Palace Theatre, Swansea, may 'fall down' if left untouched
A derelict theatre building which has hosted stars like Charlie Chaplin, Morecambe and Wise and Sir Anthony Hopkins' first professional appearance is at risk of collapse, it is claimed.
The Theatres Trust has called on the Kent-based owner of Swansea's Palace Theatre to take action to save it.
It fears it cannot be left much longer.
The Grade II-listed building was built in 1888 and used to attract up to 900 theatre-goers a night but has also been used as a bingo hall and a nightclub.
Mhora Samuel, director of Theatres Trust, which aims to save "at risk" buildings is concerned about the building's future.
"Each year it's become increasingly more derelict, more abandoned, more neglected and this year in particular you can see that the buddleia has been allowed to let rip across the building and it's now getting into a very, very seriously neglected condition," she said.
"You can see that buddleia is growing right the way around the parapet top of the building and that's basically dislodging the stonework, water's coming in and that's weakening the structure of the stonework of the building.
"The longer it's left in that condition, the weaker the building becomes and eventually it will fall down.
"It's been a building that has played an important role in the cultural life of Swansea for many a year."
The building has not been used since 2006 and the current owners, Swansea Palace Theatre Company Ltd, who are registered as being based in Gravesend, Kent, have not made progress on restoring the site.
As well as problems with the outside of the building, the inside is also said to be in a dangerous state.
Ms Samuel added: "Owners take on Grade II listed buildings knowing that they are going to be custodians of those very historic and architectural buildings.
"What we would like to see is the owner coming forward and working with members of the local community and the council to see if they can put together a plan to rescue this building because it cannot be allowed to continue to decay in this way.
"The council has the powers for a compulsory purchase if it has a solution and passing the building on to a building preservation trust."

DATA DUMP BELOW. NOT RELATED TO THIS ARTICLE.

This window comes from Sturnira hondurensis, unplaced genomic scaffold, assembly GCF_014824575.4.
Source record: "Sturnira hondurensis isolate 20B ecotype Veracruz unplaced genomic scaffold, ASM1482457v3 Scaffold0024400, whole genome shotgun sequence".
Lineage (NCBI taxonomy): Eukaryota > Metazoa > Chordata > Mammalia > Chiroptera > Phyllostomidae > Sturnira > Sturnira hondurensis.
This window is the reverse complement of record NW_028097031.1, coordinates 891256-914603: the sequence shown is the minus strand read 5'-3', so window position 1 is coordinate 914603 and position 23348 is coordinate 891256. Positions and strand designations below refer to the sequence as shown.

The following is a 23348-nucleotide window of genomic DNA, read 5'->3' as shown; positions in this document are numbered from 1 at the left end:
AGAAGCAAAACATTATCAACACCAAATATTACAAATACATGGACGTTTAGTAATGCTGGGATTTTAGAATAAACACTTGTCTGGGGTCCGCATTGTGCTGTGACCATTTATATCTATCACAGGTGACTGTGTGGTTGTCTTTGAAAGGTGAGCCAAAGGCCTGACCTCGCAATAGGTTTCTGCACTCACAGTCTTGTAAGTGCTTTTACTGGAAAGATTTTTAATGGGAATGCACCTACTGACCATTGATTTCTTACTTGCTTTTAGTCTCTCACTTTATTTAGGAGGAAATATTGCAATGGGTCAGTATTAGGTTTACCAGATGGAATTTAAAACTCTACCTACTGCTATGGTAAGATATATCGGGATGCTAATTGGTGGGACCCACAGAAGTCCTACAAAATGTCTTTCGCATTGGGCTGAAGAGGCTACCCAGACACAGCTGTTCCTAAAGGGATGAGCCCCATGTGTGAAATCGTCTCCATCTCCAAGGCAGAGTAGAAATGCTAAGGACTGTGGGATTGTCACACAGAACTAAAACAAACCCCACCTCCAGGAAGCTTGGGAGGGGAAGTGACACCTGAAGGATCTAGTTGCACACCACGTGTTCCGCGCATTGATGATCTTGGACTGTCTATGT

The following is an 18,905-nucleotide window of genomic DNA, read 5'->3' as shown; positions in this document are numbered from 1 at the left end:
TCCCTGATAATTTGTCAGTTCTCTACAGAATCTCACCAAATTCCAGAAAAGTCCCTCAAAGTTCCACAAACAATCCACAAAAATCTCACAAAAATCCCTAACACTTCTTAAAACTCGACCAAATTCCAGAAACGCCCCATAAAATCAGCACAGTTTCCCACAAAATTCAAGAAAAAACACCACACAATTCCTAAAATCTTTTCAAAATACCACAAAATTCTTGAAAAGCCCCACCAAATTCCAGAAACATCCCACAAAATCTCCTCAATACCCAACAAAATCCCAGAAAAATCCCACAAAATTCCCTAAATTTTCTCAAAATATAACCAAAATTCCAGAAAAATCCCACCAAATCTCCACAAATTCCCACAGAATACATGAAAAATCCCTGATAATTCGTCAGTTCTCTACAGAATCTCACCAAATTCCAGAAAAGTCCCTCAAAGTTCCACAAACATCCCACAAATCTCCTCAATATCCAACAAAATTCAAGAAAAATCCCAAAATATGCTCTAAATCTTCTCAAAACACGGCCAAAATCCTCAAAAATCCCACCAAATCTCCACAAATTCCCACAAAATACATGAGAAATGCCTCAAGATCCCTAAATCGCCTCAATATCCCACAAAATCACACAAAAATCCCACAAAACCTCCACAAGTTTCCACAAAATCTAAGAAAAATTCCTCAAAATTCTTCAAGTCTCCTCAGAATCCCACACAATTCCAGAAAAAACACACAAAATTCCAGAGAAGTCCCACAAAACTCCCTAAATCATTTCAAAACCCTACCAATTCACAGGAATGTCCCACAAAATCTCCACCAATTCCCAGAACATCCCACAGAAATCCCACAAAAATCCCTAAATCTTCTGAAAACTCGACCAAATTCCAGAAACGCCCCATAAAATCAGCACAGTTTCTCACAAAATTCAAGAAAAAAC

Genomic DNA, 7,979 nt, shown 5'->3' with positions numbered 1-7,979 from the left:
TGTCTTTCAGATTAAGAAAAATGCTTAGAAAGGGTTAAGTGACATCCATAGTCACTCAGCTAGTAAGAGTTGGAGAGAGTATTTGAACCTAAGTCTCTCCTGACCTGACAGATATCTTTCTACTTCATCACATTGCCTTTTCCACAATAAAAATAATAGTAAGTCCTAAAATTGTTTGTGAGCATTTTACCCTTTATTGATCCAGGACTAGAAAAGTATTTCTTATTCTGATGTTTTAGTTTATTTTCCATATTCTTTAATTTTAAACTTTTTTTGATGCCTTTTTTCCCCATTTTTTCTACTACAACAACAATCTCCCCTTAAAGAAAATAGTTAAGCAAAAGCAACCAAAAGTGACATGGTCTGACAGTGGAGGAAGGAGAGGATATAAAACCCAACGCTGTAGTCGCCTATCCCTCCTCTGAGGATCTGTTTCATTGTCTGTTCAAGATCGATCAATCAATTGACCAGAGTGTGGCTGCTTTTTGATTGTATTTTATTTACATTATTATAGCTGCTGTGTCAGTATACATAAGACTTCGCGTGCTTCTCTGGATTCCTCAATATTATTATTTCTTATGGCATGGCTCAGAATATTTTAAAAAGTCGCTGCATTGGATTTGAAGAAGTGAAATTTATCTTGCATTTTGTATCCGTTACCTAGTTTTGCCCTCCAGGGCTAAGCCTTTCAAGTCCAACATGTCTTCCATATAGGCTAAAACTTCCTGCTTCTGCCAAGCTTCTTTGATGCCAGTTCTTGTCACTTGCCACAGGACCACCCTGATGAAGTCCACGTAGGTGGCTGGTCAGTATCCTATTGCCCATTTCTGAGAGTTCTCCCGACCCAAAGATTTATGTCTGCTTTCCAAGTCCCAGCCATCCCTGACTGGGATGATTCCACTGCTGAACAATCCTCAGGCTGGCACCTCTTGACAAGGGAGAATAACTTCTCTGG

But Nick Bradley, Swansea council's cabinet member for regeneration, said that option would be the last resort.
The authority would also need financial help from the Welsh government to carry out such an order and Mr Bradley warned it would then take a significant amount of money to restore the building.
"£1m wouldn't even touch it," he said.
"It was bought a few years ago but the owner hasn't done anything with it," Mr Bradley said.
"We are trying to work with the owner to see if he is willing to do something with it as is it a special building.
"It's not a case of him being obstructive or difficult.
"We are not committed to anything but a compulsory purchase order is the obvious step if we can't get anywhere."
The council has commissioned a feasibility report which will outline different sustainable uses that the Palace Theatre could have.
And in the meantime, campaigners are trying to work with the authority and the Theatres Trust to launch a building preservation trust which could safeguard it from further deterioration.
Stephen Donnelly, who set up action group Save the Palace Theatre Swansea, said: "If there's a will, we've got to try to push it through.
"I would like help from people who have a history in architecture or conservation so they can sit on the board and help steer the future of the building."
BBC Wales has tried to contact Swansea Palace Theatre Company Ltd but the owners have not responded.